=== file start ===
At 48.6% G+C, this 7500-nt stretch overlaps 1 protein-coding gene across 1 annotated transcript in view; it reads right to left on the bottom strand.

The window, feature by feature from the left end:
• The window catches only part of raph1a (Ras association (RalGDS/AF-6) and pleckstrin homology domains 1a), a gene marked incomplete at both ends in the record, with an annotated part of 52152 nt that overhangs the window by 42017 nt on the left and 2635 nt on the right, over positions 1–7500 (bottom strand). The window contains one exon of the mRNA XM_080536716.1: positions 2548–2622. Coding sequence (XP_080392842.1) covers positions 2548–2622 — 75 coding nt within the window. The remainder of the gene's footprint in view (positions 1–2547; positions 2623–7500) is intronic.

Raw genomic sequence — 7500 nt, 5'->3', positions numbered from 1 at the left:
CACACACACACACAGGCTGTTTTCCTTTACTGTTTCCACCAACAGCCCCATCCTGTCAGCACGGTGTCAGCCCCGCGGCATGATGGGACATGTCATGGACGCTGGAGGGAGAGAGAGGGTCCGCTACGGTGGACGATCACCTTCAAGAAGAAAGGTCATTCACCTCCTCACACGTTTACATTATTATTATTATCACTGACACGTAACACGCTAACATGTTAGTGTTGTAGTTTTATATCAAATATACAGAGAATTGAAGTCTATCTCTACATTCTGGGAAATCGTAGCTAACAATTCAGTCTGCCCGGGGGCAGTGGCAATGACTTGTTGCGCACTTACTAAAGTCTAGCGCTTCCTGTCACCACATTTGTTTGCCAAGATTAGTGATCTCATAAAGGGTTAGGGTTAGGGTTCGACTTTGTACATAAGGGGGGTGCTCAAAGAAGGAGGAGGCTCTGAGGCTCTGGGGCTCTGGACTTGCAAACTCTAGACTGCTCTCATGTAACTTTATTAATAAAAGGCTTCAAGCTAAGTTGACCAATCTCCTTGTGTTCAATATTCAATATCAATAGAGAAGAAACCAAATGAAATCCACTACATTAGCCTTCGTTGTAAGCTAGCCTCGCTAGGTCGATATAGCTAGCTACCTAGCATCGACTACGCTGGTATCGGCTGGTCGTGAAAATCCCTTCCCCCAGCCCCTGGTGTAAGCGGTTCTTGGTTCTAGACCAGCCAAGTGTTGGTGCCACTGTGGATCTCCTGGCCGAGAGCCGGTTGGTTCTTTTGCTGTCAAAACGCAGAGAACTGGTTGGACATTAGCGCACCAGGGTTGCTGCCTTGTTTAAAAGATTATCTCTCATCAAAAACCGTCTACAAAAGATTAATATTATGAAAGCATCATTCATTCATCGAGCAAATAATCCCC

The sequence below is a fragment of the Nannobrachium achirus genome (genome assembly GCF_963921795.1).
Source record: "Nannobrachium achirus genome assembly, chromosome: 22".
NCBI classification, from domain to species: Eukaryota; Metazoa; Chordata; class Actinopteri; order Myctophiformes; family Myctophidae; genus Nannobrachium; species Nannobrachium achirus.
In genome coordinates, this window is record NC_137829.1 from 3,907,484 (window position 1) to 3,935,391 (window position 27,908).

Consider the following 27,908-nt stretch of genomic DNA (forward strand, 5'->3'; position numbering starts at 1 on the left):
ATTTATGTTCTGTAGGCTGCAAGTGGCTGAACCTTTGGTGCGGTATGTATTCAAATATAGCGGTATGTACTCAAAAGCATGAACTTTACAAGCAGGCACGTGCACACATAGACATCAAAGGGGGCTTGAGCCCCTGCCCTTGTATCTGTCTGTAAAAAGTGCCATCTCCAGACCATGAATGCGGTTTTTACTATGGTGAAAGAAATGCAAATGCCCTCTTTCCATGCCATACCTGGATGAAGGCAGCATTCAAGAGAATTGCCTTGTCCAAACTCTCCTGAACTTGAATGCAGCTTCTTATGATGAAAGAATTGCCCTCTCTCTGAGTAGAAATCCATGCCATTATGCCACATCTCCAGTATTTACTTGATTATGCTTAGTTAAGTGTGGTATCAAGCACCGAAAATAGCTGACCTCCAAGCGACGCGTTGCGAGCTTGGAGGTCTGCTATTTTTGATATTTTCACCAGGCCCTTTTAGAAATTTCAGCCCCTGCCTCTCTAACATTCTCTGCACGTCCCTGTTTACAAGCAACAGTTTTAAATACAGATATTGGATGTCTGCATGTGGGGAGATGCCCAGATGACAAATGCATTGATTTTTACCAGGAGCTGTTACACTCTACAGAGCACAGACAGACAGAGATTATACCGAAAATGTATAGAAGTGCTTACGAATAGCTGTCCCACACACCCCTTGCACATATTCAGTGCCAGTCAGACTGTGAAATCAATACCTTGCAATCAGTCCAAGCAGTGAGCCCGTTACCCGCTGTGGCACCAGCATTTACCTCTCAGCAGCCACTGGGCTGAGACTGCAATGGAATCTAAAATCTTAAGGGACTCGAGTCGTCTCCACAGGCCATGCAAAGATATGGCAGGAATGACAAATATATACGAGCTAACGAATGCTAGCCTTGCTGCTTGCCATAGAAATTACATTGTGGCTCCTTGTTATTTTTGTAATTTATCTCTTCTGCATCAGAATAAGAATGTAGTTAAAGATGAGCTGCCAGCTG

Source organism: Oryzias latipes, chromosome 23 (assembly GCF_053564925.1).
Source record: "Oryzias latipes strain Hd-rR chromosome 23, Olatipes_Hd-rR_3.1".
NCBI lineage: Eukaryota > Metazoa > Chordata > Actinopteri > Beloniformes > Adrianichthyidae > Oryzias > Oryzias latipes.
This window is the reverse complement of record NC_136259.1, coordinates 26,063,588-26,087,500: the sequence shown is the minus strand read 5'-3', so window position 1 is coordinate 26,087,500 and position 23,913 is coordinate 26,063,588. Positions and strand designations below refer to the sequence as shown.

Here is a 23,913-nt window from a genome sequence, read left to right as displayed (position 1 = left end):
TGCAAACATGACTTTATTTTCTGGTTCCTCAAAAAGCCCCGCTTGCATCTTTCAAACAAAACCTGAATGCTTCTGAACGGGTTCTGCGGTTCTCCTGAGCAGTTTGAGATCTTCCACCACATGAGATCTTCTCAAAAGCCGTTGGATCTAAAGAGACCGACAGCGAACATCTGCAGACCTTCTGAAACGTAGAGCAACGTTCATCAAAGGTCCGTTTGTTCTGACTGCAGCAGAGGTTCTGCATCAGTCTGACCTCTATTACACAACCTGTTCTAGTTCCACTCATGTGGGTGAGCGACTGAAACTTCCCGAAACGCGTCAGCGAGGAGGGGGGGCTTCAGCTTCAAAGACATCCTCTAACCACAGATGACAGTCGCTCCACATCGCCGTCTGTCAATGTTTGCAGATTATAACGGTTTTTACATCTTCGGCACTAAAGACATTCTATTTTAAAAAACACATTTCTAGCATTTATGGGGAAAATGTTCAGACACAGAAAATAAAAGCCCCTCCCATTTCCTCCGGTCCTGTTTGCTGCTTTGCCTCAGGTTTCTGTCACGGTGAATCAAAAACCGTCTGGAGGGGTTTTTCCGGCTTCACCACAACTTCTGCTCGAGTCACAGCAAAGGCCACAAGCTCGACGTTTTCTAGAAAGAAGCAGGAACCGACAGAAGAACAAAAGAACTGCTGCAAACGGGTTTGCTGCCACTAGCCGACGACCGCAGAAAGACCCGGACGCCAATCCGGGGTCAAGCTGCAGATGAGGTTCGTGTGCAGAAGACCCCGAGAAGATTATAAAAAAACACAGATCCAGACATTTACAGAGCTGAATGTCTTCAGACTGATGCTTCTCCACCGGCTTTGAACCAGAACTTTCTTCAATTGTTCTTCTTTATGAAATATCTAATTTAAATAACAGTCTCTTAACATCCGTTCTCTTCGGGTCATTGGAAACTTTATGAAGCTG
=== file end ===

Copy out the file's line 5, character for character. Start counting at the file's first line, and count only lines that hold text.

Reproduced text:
CACACACACACACAGGCTGTTTTCCTTTACTGTTTCCACCAACAGCCCCATCCTGTCAGCACGGTGTCAGCCCCGCGGCATGATGGGACATGTCATGGACGCTGGAGGGAGAGAGAGGGTCCGCTACGGTGGACGATCACCTTCAAGAAGAAAGGTCATTCACCTCCTCACACGTTTACATTATTATTATTATCACTGACACGTAACACGCTAACATGTTAGTGTTGTAGTTTTATATCAAATATACAGAGAATTGAAGTCTATCTCTACATTCTGGGAAATCGTAGCTAACAATTCAGTCTGCCCGGGGGCAGTGGCAATGACTTGTTGCGCACTTACTAAAGTCTAGCGCTTCCTGTCACCACATTTGTTTGCCAAGATTAGTGATCTCATAAAGGGTTAGGGTTAGGGTTCGACTTTGTACATAAGGGGGGTGCTCAAAGAAGGAGGAGGCTCTGAGGCTCTGGGGCTCTGGACTTGCAAACTCTAGACTGCTCTCATGTAACTTTATTAATAAAAGGCTTCAAGCTAAGTTGACCAATCTCCTTGTGTTCAATATTCAATATCAATAGAGAAGAAACCAAATGAAATCCACTACATTAGCCTTCGTTGTAAGCTAGCCTCGCTAGGTCGATATAGCTAGCTACCTAGCATCGACTACGCTGGTATCGGCTGGTCGTGAAAATCCCTTCCCCCAGCCCCTGGTGTAAGCGGTTCTTGGTTCTAGACCAGCCAAGTGTTGGTGCCACTGTGGATCTCCTGGCCGAGAGCCGGTTGGTTCTTTTGCTGTCAAAACGCAGAGAACTGGTTGGACATTAGCGCACCAGGGTTGCTGCCTTGTTTAAAAGATTATCTCTCATCAAAAACCGTCTACAAAAGATTAATATTATGAAAGCATCATTCATTCATCGAGCAAATAATCCCC